-- Samach-Vav Part 16 --
What is greater: To
do the right thing or to avoid doing the wrong thing? To be good or to not
A healthy, organized life
requires five steps:
Everything begins with
a mission, a statement of purpose, which defines the plan and outline. Then
we find the tools required to implement the mission and plan, followed by
actual implementation. To succeed we must also anticipate unexpected challenges
and resistance, and adjust accordingly. Finally, we report, review and assess
Torah, called the book
of life, provides us with the ideal model for life. The Torah’s five books
outline the five steps necessary to achieve our life’s goals.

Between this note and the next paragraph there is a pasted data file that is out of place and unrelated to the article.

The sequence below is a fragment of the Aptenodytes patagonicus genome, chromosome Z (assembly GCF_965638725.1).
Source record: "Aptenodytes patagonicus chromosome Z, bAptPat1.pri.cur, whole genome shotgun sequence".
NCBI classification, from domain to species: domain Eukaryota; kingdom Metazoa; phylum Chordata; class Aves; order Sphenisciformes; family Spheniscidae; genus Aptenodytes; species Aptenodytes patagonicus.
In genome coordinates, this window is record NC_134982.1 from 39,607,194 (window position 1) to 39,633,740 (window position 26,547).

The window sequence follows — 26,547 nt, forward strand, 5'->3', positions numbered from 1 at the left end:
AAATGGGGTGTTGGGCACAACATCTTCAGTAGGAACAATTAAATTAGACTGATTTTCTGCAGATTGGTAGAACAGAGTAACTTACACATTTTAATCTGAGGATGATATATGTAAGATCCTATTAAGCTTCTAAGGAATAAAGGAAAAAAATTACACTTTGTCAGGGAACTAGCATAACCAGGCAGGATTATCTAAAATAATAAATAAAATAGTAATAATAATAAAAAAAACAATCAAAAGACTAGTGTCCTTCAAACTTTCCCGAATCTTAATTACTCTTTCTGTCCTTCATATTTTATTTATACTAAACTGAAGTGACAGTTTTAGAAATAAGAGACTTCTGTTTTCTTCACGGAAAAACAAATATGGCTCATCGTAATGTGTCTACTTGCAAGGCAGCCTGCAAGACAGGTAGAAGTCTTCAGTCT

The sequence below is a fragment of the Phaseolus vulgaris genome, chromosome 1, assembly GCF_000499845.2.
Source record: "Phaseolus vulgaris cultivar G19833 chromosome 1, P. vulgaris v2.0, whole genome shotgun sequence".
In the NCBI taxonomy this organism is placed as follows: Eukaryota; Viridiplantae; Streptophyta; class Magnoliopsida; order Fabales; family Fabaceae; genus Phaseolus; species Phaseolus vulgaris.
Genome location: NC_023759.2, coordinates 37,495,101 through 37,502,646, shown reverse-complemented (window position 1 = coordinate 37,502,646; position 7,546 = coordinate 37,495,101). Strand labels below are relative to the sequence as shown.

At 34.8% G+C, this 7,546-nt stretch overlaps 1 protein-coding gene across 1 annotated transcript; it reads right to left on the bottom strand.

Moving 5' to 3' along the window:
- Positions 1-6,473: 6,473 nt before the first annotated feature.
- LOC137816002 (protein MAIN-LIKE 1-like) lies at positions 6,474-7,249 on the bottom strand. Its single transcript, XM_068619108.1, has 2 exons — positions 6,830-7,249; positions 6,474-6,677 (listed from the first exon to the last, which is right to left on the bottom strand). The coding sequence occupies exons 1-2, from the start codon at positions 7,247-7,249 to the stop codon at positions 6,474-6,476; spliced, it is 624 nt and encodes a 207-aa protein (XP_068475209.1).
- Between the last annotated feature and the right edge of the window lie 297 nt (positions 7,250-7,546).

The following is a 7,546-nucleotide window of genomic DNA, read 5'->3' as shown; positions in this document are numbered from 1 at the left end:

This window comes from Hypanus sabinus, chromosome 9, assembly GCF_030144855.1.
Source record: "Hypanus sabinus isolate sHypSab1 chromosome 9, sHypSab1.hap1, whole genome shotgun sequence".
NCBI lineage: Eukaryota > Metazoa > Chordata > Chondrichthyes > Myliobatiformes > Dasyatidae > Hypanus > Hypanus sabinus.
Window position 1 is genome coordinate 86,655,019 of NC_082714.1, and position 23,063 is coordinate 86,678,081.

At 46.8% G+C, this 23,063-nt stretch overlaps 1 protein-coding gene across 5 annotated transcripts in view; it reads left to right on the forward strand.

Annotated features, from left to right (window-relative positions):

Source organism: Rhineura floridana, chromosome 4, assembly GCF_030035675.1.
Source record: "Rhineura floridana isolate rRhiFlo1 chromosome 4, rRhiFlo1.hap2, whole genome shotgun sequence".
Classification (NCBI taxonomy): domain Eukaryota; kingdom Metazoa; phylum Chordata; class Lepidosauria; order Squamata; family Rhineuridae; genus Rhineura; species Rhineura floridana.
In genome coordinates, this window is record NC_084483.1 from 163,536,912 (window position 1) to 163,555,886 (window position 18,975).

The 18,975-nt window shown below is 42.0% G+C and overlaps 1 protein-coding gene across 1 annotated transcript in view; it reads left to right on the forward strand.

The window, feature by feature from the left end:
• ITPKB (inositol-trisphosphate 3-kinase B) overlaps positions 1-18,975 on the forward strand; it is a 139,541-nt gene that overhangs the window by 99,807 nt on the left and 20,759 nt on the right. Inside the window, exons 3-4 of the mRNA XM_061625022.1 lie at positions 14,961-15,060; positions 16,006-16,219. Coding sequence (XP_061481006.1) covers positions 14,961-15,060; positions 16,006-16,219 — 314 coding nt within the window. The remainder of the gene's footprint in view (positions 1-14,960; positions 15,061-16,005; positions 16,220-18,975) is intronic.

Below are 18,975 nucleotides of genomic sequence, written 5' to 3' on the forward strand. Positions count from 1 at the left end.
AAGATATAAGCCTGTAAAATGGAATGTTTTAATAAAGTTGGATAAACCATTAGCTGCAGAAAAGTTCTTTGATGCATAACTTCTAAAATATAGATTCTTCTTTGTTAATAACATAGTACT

The first book of Genesis
lays out the purpose of life, and begins the training process, even equipping
us with the basics we will need to transform the material world. In the second
book of Exodus we acquire the tools and the methodology how to achieve this
transformation: Transcendence from our limits and constraints (Mitzrayim),
a blueprint for living a transcendent life (Sinai) and building a Divine home
in the material world (Temple). The actual work begins in the third book of
Leviticus, which opens up with the service in the Temple – the purpose of
all life: “A person will offer of himself an offering to G-d.”
Now we enter into the
fourth book of Bamidbar (the wilderness), where the real challenge begins:
How to live a wholesome life in a sinister and threatening world. Its one
thing to find beauty in heaven, to discover wisdom on Sinai, to experience